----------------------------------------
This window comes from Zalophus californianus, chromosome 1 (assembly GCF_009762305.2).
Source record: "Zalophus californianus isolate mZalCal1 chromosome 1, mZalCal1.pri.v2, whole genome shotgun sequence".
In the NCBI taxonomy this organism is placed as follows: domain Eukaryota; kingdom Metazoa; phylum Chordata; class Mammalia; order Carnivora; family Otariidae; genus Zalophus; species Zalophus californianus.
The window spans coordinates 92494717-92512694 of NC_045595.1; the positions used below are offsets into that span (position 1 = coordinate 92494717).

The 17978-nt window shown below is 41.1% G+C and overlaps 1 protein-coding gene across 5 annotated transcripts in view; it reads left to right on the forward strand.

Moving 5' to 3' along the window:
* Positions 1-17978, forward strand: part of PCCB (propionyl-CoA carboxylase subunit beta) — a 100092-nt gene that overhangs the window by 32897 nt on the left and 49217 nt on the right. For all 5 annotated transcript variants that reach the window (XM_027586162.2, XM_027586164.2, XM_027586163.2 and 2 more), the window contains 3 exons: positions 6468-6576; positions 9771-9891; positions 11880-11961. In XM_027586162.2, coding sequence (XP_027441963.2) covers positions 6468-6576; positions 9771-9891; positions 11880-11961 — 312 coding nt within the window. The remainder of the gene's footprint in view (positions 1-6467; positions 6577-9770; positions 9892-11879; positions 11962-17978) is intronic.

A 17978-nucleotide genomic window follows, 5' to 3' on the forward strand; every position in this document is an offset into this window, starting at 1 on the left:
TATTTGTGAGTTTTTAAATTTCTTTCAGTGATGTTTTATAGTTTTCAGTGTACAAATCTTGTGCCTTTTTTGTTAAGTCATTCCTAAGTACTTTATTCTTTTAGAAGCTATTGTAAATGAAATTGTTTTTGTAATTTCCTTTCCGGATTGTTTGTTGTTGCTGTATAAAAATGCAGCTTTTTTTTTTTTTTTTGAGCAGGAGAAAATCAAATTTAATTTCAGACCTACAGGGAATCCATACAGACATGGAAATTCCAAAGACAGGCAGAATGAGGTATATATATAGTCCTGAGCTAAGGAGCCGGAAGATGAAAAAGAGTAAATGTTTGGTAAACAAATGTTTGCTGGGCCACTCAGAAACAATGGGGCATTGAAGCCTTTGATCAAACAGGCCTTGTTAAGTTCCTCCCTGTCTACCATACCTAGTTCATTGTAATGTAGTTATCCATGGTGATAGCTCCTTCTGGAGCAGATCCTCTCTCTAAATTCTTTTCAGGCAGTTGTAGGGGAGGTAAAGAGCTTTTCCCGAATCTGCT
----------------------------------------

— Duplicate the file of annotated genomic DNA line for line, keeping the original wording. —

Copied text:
This window comes from Zalophus californianus, chromosome 1 (assembly GCF_009762305.2).
Source record: "Zalophus californianus isolate mZalCal1 chromosome 1, mZalCal1.pri.v2, whole genome shotgun sequence".
In the NCBI taxonomy this organism is placed as follows: domain Eukaryota; kingdom Metazoa; phylum Chordata; class Mammalia; order Carnivora; family Otariidae; genus Zalophus; species Zalophus californianus.
The window spans coordinates 92494717-92512694 of NC_045595.1; the positions used below are offsets into that span (position 1 = coordinate 92494717).

The 17978-nt window shown below is 41.1% G+C and overlaps 1 protein-coding gene across 5 annotated transcripts in view; it reads left to right on the forward strand.

Moving 5' to 3' along the window:
* Positions 1-17978, forward strand: part of PCCB (propionyl-CoA carboxylase subunit beta) — a 100092-nt gene that overhangs the window by 32897 nt on the left and 49217 nt on the right. For all 5 annotated transcript variants that reach the window (XM_027586162.2, XM_027586164.2, XM_027586163.2 and 2 more), the window contains 3 exons: positions 6468-6576; positions 9771-9891; positions 11880-11961. In XM_027586162.2, coding sequence (XP_027441963.2) covers positions 6468-6576; positions 9771-9891; positions 11880-11961 — 312 coding nt within the window. The remainder of the gene's footprint in view (positions 1-6467; positions 6577-9770; positions 9892-11879; positions 11962-17978) is intronic.

A 17978-nucleotide genomic window follows, 5' to 3' on the forward strand; every position in this document is an offset into this window, starting at 1 on the left:
TATTTGTGAGTTTTTAAATTTCTTTCAGTGATGTTTTATAGTTTTCAGTGTACAAATCTTGTGCCTTTTTTGTTAAGTCATTCCTAAGTACTTTATTCTTTTAGAAGCTATTGTAAATGAAATTGTTTTTGTAATTTCCTTTCCGGATTGTTTGTTGTTGCTGTATAAAAATGCAGCTTTTTTTTTTTTTTTTGAGCAGGAGAAAATCAAATTTAATTTCAGACCTACAGGGAATCCATACAGACATGGAAATTCCAAAGACAGGCAGAATGAGGTATATATATAGTCCTGAGCTAAGGAGCCGGAAGATGAAAAAGAGTAAATGTTTGGTAAACAAATGTTTGCTGGGCCACTCAGAAACAATGGGGCATTGAAGCCTTTGATCAAACAGGCCTTGTTAAGTTCCTCCCTGTCTACCATACCTAGTTCATTGTAATGTAGTTATCCATGGTGATAGCTCCTTCTGGAGCAGATCCTCTCTCTAAATTCTTTTCAGGCAGTTGTAGGGGAGGTAAAGAGCTTTTCCCGAATCTGCT